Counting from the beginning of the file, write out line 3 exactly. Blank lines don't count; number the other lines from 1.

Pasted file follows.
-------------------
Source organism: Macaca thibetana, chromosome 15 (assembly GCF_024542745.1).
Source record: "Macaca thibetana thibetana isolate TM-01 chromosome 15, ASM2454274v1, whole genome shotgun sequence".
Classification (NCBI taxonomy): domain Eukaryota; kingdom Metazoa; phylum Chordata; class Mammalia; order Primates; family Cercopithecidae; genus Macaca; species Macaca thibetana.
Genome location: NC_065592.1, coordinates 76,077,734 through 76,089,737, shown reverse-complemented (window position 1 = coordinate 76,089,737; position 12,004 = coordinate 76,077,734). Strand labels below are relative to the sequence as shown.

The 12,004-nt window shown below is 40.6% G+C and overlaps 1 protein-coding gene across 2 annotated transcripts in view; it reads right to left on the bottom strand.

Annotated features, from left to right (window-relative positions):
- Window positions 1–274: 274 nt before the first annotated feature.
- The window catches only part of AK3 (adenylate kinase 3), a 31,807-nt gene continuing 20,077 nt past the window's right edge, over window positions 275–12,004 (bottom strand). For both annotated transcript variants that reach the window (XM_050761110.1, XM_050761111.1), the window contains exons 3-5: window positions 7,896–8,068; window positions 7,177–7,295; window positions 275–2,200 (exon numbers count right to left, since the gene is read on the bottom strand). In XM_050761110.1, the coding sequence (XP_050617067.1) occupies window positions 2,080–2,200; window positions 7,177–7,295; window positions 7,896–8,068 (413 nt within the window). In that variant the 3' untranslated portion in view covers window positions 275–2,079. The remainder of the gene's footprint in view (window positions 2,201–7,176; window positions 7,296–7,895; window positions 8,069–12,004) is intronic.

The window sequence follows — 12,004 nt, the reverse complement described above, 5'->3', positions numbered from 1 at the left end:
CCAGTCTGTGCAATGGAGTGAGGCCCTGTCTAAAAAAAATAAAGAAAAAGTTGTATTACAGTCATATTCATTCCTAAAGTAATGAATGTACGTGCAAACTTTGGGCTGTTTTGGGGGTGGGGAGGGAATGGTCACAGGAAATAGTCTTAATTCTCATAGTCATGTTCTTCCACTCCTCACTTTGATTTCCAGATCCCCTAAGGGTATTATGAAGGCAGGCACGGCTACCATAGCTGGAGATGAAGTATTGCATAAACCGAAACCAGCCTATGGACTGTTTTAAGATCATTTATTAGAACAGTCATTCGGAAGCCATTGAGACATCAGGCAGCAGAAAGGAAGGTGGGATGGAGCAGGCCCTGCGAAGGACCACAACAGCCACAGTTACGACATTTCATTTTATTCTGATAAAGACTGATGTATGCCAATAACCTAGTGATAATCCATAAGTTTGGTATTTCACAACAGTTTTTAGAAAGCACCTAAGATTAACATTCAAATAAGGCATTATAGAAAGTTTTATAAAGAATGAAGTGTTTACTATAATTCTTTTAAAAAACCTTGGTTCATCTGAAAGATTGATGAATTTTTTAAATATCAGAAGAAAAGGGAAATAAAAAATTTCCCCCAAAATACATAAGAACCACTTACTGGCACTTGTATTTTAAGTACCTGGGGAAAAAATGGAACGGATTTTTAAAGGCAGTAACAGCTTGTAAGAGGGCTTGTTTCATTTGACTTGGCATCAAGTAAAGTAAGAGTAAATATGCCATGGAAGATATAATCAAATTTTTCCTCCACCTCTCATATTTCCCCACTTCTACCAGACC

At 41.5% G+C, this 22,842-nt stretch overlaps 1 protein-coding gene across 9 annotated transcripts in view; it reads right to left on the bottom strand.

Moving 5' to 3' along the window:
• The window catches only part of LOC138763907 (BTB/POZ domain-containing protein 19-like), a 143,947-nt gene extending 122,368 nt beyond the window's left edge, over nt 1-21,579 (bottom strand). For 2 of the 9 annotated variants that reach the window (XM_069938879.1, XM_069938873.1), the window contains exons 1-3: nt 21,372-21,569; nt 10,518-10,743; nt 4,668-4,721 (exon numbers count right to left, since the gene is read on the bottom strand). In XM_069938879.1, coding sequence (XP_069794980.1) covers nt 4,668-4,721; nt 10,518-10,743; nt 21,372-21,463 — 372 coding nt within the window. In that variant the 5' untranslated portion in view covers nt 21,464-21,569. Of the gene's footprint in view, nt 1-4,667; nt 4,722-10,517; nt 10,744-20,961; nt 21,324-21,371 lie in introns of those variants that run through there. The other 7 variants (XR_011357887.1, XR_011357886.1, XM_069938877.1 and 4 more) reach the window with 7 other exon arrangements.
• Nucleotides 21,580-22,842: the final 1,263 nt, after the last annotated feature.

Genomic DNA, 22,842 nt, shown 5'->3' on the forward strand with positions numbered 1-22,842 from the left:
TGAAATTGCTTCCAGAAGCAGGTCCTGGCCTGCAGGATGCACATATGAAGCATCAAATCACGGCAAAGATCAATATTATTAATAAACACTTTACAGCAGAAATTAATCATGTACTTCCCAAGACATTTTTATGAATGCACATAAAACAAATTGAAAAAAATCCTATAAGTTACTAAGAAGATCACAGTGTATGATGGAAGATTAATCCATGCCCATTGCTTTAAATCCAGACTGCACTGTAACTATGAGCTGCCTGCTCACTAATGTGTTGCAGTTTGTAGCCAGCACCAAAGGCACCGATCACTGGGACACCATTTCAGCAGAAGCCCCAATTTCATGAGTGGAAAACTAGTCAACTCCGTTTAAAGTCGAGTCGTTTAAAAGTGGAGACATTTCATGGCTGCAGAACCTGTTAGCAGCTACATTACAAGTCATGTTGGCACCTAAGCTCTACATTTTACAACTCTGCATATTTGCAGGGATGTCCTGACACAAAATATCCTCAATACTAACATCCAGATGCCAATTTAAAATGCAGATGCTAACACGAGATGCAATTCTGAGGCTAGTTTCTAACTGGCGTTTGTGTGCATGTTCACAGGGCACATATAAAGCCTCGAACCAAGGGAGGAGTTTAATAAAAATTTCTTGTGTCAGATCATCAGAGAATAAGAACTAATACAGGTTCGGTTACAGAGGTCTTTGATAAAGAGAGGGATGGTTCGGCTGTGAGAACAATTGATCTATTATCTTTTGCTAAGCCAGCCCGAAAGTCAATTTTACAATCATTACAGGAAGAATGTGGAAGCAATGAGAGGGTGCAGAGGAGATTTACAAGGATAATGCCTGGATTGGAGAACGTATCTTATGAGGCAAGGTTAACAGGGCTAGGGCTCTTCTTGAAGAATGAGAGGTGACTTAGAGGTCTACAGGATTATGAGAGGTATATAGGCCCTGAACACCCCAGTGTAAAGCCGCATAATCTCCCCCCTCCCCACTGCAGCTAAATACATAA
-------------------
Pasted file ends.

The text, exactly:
Classification (NCBI taxonomy): domain Eukaryota; kingdom Metazoa; phylum Chordata; class Mammalia; order Primates; family Cercopithecidae; genus Macaca; species Macaca thibetana.